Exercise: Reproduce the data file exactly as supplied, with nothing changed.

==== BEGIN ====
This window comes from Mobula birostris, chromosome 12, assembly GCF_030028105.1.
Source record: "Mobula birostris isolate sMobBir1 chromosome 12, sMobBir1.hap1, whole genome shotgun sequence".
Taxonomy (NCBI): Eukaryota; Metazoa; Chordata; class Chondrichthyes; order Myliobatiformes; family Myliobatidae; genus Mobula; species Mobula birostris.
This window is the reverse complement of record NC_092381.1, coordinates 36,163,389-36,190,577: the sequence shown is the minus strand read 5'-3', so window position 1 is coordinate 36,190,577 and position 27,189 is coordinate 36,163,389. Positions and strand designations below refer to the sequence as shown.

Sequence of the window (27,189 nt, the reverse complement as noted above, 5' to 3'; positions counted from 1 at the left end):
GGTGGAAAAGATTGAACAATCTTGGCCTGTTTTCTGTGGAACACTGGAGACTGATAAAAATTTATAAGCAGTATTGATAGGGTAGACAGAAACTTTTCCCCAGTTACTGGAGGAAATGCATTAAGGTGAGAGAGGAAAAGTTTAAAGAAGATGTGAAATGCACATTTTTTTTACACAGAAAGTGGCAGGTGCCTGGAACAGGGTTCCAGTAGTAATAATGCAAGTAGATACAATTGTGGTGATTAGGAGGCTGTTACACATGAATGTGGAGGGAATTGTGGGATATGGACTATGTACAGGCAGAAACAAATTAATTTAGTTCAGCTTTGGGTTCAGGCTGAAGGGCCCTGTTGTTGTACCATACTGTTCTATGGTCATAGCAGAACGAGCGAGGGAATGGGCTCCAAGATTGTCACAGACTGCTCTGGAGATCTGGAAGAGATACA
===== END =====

This window comes from Mobula birostris, chromosome 12, assembly GCF_030028105.1.
Source record: "Mobula birostris isolate sMobBir1 chromosome 12, sMobBir1.hap1, whole genome shotgun sequence".
Taxonomy (NCBI): Eukaryota; Metazoa; Chordata; class Chondrichthyes; order Myliobatiformes; family Myliobatidae; genus Mobula; species Mobula birostris.
This window is the reverse complement of record NC_092381.1, coordinates 36,163,389-36,190,577: the sequence shown is the minus strand read 5'-3', so window position 1 is coordinate 36,190,577 and position 27,189 is coordinate 36,163,389. Positions and strand designations below refer to the sequence as shown.

Sequence of the window (27,189 nt, the reverse complement as noted above, 5' to 3'; positions counted from 1 at the left end):
GGTGGAAAAGATTGAACAATCTTGGCCTGTTTTCTGTGGAACACTGGAGACTGATAAAAATTTATAAGCAGTATTGATAGGGTAGACAGAAACTTTTCCCCAGTTACTGGAGGAAATGCATTAAGGTGAGAGAGGAAAAGTTTAAAGAAGATGTGAAATGCACATTTTTTTTACACAGAAAGTGGCAGGTGCCTGGAACAGGGTTCCAGTAGTAATAATGCAAGTAGATACAATTGTGGTGATTAGGAGGCTGTTACACATGAATGTGGAGGGAATTGTGGGATATGGACTATGTACAGGCAGAAACAAATTAATTTAGTTCAGCTTTGGGTTCAGGCTGAAGGGCCCTGTTGTTGTACCATACTGTTCTATGGTCATAGCAGAACGAGCGAGGGAATGGGCTCCAAGATTGTCACAGACTGCTCTGGAGATCTGGAAGAGATACA